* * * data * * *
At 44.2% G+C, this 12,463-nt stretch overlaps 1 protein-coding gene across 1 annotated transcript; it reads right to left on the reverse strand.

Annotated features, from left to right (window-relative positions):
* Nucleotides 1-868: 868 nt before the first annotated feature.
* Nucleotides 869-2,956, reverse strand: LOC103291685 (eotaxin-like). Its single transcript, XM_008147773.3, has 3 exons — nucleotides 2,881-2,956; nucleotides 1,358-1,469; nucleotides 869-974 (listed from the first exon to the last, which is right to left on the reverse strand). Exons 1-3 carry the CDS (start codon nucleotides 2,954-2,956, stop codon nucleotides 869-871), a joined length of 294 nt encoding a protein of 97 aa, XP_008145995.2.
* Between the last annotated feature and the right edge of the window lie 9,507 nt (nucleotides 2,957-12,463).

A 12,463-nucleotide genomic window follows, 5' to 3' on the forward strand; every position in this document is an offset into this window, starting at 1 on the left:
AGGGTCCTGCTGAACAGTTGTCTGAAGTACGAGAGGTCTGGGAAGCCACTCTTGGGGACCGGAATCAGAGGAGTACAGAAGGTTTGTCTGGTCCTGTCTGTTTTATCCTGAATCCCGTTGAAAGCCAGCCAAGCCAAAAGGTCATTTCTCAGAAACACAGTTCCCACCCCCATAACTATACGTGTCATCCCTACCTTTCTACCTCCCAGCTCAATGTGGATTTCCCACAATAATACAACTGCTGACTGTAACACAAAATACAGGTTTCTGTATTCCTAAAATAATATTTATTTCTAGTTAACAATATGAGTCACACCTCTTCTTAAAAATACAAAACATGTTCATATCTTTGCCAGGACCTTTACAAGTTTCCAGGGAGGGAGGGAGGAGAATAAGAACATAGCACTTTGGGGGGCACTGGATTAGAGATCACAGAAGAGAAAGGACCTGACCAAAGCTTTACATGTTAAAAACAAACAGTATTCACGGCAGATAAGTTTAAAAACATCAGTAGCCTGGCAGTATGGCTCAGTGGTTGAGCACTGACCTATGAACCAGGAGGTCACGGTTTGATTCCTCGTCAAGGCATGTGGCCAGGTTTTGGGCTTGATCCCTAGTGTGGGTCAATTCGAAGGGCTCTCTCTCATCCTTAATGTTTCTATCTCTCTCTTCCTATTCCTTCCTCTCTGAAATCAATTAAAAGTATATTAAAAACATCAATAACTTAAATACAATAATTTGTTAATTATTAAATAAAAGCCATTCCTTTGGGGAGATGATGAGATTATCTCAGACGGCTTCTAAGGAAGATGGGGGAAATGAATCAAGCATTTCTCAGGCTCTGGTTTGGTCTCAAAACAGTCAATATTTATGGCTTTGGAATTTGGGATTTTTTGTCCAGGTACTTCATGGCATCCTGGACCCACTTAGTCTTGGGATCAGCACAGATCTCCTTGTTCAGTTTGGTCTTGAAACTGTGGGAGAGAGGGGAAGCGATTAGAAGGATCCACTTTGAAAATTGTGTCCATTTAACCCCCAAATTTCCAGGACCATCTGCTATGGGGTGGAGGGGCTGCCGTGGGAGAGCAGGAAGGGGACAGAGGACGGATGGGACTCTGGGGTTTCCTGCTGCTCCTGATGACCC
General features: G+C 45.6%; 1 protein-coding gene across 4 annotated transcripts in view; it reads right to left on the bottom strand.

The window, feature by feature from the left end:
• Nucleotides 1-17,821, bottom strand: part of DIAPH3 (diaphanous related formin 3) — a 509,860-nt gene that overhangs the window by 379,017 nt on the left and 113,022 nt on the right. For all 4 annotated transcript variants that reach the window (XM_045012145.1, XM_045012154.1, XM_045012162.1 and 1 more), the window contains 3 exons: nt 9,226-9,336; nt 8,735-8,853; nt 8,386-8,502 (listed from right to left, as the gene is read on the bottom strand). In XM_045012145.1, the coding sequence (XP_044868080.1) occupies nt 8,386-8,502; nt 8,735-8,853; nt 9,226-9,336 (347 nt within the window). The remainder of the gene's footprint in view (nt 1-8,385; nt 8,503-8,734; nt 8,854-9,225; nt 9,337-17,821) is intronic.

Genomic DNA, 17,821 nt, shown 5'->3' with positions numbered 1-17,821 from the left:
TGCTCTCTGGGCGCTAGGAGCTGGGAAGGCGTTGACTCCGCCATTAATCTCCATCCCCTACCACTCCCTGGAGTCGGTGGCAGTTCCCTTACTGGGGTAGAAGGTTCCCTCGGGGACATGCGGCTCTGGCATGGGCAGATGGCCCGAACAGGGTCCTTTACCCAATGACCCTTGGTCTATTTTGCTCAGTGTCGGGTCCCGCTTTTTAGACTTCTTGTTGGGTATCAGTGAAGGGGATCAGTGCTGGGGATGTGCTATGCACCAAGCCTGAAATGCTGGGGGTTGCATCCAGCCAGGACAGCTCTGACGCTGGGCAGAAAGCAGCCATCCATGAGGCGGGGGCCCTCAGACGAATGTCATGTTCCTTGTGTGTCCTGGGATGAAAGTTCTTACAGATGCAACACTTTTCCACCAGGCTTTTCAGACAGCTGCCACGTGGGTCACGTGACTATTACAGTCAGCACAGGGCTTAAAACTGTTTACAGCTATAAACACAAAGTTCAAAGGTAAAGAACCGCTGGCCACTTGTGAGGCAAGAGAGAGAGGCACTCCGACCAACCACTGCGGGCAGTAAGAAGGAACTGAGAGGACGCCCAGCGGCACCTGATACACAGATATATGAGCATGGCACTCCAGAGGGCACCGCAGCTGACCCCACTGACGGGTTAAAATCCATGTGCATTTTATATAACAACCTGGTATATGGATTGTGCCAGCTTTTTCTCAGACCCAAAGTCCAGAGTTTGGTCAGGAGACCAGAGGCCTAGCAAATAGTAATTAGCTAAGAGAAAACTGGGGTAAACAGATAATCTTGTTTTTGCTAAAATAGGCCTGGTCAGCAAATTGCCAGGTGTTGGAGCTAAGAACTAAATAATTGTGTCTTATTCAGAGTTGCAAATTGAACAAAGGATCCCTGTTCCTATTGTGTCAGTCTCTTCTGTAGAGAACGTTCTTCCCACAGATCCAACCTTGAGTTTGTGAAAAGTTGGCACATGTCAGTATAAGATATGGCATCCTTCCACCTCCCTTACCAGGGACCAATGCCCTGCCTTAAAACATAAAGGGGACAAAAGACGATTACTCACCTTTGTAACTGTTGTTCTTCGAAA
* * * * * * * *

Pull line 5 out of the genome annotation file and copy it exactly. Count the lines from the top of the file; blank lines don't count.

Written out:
* Between the last annotated feature and the right edge of the window lie 9,507 nt (nucleotides 2,957-12,463).